Queen to Knight Mick Jagger
L O N D O N, June 14 -- One of rock's original bad boys now has the British establishment's seal of approval … sort of.
On Saturday, at Queen Elizabeth II's official birthday bash at Buckingham Palace, Rolling Stones lead singer Mick Jagger will become Sir Michael Phillip Jagger, knighted for his 40 years of service to popular music.
Not everyone is happy about Jagger's honor, however.
"Jagger does not deserve a knighthood," said Philip Norman, a Jagger biographer. "There has to be some other dimension to a person's life who is given a knighthood, even if it's just an attempt to put something back into the country."
Rock's other Knights of the Realm — Sir Paul McCartney, Sir Elton John and Sir Bob Geldof — are devoted not just to music, but to charity. Jagger, on the other hand, moved to France, to avoid British taxes. His favorite cause has always been his own.
"Perhaps he should go in for a bit of charity. What about unwed mothers?" said Charles Mosley of Burke's Peerage and Baronetage, perhaps the ultimate authority on British nobility. "That's good charity. One that's very close to his heart ."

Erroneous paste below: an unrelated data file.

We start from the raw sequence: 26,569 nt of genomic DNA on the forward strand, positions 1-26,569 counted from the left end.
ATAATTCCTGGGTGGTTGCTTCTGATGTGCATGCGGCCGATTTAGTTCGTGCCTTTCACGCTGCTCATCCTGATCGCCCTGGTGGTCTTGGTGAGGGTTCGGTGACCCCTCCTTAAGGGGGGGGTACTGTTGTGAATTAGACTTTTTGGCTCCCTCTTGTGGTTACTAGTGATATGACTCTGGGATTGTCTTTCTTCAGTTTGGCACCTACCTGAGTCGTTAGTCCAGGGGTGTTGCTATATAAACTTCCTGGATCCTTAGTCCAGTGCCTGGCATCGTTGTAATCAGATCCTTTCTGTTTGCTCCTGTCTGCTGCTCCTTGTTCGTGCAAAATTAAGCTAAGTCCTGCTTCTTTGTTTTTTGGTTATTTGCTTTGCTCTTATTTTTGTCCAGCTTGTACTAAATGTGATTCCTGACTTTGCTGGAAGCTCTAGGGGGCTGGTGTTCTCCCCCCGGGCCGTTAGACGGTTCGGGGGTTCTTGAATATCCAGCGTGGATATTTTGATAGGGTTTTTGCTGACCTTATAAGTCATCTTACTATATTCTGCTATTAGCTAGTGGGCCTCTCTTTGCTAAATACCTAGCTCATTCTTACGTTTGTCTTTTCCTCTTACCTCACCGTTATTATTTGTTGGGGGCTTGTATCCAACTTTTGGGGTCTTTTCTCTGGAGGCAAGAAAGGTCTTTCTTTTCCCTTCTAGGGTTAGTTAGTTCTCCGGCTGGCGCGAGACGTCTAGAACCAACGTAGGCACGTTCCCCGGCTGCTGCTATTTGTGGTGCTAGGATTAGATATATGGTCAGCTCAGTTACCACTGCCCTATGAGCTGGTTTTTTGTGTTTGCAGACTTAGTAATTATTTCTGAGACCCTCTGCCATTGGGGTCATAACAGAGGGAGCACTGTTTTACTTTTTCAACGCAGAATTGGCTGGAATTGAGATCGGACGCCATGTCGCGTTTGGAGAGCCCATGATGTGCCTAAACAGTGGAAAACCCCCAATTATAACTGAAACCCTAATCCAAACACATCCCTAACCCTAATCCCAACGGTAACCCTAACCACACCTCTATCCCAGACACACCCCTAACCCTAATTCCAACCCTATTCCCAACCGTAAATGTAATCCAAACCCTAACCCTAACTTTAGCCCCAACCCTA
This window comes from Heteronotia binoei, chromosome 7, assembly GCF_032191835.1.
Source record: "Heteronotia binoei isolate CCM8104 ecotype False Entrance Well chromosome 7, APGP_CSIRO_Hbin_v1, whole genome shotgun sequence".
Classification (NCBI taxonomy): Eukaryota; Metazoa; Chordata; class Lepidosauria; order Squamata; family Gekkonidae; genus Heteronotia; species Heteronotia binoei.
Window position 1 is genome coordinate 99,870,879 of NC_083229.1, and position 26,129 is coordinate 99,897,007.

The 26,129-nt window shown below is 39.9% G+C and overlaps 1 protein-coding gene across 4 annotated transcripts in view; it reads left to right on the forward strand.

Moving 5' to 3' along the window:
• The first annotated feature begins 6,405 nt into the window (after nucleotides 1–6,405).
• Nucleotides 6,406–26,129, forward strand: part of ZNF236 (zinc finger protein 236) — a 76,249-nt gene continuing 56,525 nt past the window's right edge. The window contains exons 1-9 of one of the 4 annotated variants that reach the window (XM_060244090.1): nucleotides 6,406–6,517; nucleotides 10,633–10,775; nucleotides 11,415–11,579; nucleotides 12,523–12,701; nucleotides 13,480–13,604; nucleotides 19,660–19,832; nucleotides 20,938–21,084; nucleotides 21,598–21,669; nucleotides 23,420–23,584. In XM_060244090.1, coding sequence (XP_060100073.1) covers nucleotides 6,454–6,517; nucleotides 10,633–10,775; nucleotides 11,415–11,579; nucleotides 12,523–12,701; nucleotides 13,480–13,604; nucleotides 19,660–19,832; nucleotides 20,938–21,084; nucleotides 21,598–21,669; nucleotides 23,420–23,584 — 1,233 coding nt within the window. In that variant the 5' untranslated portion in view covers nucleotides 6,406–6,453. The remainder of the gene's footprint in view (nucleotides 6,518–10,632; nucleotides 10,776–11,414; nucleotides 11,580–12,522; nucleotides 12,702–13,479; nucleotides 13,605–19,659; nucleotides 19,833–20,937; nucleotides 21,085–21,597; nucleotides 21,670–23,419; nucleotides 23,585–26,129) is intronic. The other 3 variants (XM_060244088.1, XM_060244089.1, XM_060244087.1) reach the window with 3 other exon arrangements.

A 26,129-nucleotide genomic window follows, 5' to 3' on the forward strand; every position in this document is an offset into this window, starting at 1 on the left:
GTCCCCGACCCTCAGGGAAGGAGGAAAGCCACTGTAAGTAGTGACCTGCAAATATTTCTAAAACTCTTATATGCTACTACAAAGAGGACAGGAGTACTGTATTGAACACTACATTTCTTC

Jagger has fathered seven children by four different women.
Fans in High Places
Two years ago Brazilian model Luciana Giminez Morad took Jagger to court to force him to support their child. The court ordered him to pay a whopping $35,000 a month for their son he had with Morad.
When his second wife, Jerry Hall, sued him for divorce on the grounds of "multiple infidelities," he argued their marriage vows in a 1990 Hindu ceremony were not legally valid, despite 20 years — and four children — together. A British high court ruled their marriage null and void on Aug. 13, 1999.
Unlike the other elder statesmen of pop, Jagger has never grown out of his rock 'n' roll lifestyle, gallivanting with models and party-hopping all over the world.
With all that is going on against him, some may wonder how Jagger ever was considered for a knighthood.